Dare to Dream: Public Achievement Inspires Youth as Community Leaders
Area youth did not grow up during Martin Luther King Jr.’s lifetime, but they continue to carry a torch for his ideals. Generations after his death, MLK’s legacy lives on through the young people who are devoted to civic service and those who helped spearhead the MLK Day March for Peace and Celebration in Lafayette in January.
The annual event, coordinated by the Lafayette Youth Advisory Committee in partnership with the University of Colorado Boulder’s Public Achievement program, included all ages, but a noteworthy number of youth participated and their colorful handmade peace signs were hard to miss.
CU-Boulder students from the Public Achievement program helped shepherd hundreds of citizens who marched that day, read original poetry during the post-march program, and led community service projects, such as a community mural and a thrift store clean up.
In 2004, service-learning students from Lafayette elementary school Escuela Bilingüe Pioneer recommended that the city host an MLK Day event. This year, three students— now high schoolers— from that original class served as masters of ceremony at the celebration.
Now in its eighth year, the MLK Day event is one of many youth-led activities supported by CU-Boulder's Public Achievement program. Public Achievement aims to provide local K-12 students with meaningful service-learning opportunities. An international program, Public Achievement at CU-Boulder is administered by the Institute for Ethical and Civic Engagement with support from INVST Community Studies, the School of Education, and a CU-Boulder Outreach Award.
The program places young people in the center of their civic environment, according to Elaina Verveer, Public Achievement director and instructor for the corresponding course, “Renewing Democracy in Communities and Schools”.
The program pairs CU-Boulder undergraduates as coaches with groups of K-12 students. The coaches help the young students find solutions to self-identified salient public issues through group social-action projects. Currently, more than 60 CU-Boulder students and nearly 200 Boulder County K-12 students participate in the program.
“This program has a profound impact on the students. It opens their eyes to public service and education,” Verveer said. “It really inspires the students to consider their service and post-graduation opportunities to maintain that ethic of service.”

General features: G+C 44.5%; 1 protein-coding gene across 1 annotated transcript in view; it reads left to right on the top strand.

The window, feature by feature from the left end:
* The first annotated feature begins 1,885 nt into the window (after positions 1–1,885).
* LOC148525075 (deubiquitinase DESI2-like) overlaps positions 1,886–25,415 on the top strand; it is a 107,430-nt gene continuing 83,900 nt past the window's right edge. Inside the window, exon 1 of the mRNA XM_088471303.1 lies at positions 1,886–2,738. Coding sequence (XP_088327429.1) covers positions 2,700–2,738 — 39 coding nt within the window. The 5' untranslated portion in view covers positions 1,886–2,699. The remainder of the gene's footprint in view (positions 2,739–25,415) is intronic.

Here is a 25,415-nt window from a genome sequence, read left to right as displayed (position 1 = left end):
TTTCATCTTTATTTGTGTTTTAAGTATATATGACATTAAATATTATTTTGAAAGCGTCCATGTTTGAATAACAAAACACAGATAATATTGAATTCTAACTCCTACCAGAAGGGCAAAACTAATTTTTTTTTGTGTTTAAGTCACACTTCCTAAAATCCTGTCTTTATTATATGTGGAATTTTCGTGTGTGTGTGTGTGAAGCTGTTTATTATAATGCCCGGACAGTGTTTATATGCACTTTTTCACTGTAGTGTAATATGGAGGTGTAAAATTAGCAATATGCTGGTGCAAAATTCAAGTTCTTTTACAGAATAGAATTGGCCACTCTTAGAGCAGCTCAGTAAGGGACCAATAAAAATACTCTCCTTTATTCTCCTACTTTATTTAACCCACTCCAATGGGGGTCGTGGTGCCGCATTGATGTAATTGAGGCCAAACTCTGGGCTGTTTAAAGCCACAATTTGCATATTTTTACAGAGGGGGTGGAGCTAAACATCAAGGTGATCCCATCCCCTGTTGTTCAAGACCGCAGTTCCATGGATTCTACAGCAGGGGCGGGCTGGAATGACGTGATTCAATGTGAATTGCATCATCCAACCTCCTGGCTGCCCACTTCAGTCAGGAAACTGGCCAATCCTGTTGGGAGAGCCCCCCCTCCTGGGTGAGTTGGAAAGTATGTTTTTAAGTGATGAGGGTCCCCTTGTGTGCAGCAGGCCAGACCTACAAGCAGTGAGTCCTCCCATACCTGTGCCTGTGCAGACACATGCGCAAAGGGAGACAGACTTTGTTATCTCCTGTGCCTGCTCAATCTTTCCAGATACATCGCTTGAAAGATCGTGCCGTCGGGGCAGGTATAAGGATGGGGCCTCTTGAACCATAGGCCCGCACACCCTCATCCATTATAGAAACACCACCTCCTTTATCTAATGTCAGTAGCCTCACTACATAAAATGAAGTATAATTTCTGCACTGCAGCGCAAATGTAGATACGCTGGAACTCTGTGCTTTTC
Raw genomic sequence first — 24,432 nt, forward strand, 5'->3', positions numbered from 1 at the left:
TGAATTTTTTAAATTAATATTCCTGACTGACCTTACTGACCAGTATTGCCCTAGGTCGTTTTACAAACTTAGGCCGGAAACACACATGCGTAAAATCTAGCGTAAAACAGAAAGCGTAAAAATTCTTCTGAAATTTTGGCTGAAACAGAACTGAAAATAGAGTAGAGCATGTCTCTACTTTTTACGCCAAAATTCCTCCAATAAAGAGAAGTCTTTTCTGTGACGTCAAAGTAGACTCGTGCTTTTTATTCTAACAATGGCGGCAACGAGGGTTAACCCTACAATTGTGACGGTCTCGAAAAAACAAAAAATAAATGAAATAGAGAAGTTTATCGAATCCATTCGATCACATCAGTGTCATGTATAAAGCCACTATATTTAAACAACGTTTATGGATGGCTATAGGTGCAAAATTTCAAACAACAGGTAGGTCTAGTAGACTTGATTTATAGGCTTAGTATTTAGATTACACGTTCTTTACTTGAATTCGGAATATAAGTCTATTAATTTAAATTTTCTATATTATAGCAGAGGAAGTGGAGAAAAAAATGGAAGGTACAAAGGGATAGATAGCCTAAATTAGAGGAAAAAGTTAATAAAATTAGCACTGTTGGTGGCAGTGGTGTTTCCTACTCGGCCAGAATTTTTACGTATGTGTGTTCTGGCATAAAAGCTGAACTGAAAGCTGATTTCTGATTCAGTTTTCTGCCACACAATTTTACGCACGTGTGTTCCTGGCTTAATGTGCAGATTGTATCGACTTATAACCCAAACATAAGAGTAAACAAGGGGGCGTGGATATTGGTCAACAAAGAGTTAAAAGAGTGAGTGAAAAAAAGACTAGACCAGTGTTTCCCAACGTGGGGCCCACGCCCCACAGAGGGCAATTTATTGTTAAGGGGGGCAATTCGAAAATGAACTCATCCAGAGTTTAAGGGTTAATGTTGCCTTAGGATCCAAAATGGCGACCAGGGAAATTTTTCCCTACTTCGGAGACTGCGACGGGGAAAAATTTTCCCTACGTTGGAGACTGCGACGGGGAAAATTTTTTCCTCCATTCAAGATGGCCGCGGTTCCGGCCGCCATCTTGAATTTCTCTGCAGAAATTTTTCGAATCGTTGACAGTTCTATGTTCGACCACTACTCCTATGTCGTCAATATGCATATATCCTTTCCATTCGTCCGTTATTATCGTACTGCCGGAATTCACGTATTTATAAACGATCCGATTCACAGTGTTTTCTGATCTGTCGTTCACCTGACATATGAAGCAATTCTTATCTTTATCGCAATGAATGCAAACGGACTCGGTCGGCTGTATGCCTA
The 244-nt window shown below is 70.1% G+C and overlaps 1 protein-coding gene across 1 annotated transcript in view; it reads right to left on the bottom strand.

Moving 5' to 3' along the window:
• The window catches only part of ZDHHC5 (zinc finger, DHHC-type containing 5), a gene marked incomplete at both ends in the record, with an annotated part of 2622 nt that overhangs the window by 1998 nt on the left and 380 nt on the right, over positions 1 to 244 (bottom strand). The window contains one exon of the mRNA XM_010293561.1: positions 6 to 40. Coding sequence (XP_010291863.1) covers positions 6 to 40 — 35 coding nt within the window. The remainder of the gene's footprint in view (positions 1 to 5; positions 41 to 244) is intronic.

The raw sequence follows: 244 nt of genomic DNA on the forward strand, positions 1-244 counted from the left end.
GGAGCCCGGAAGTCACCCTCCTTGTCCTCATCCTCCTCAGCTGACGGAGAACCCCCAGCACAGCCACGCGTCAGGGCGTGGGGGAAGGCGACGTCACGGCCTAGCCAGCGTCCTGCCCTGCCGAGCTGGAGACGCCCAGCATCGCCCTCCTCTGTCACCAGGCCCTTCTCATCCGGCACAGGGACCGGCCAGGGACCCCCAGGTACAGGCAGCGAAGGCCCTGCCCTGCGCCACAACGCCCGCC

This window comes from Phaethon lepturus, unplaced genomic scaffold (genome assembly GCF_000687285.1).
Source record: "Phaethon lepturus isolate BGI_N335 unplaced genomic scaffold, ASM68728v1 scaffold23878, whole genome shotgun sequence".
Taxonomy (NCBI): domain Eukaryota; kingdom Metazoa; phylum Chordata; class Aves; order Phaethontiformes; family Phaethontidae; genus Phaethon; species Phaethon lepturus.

CU-Boulder sophomore Ace Eckstein was one of the students who donned an orange vest and helped direct marchers on MLK Day, and he also read an original poem during the post-march celebration. As a Public Achievement teaching assistant and youth coach, Eckstein said the program offers him an opportunity to inspire youth and give back to the community.
“I like to say that I am a product of youth empowerment,” he said. In high school, Eckstein joined a queer support group, and it “was first time I felt empowered,” he said.
As a Public Achievement coach last year, Eckstein helped Lafayette freshmen approach their identified community concern— the city’s youth curfew.
“They were passionate about the Lafayette curfew, and I think they wanted to do away with it all together. But what it came down to was, they were unhappy with the way they felt the police treated them when they get a citation,” he said.
With Eckstein’s help, the teens met with representatives from the police department to address their concerns and create a dialogue between students and local police. That meeting initiated a sustained relationship between the teens and police, and a member of the police department now regularly meets with the Lafayette Youth Advisory Committee.
“The students were able to feel heard,” he said. “I felt that was a really important outcome even though they didn’t lift the ban.”
Whether youth choose to lead a peace march on MLK Day or are compelled to take a stand, civic engagement is a valuable life skill for all involved, Verveer said. Research shows that K-12 students who engage in service are 22 percent more likely to graduate from a four-year college.
“I think there is a direct correlation between community service and academic achievement,” Verveer said. “Most of the kids cite these experiences in their college entry essays. For many, this is the first time they are involved in social-justice issues. It’s very transformative.”
Learn more about Public Achievement at http://www.colorado.edu/publicachievement/
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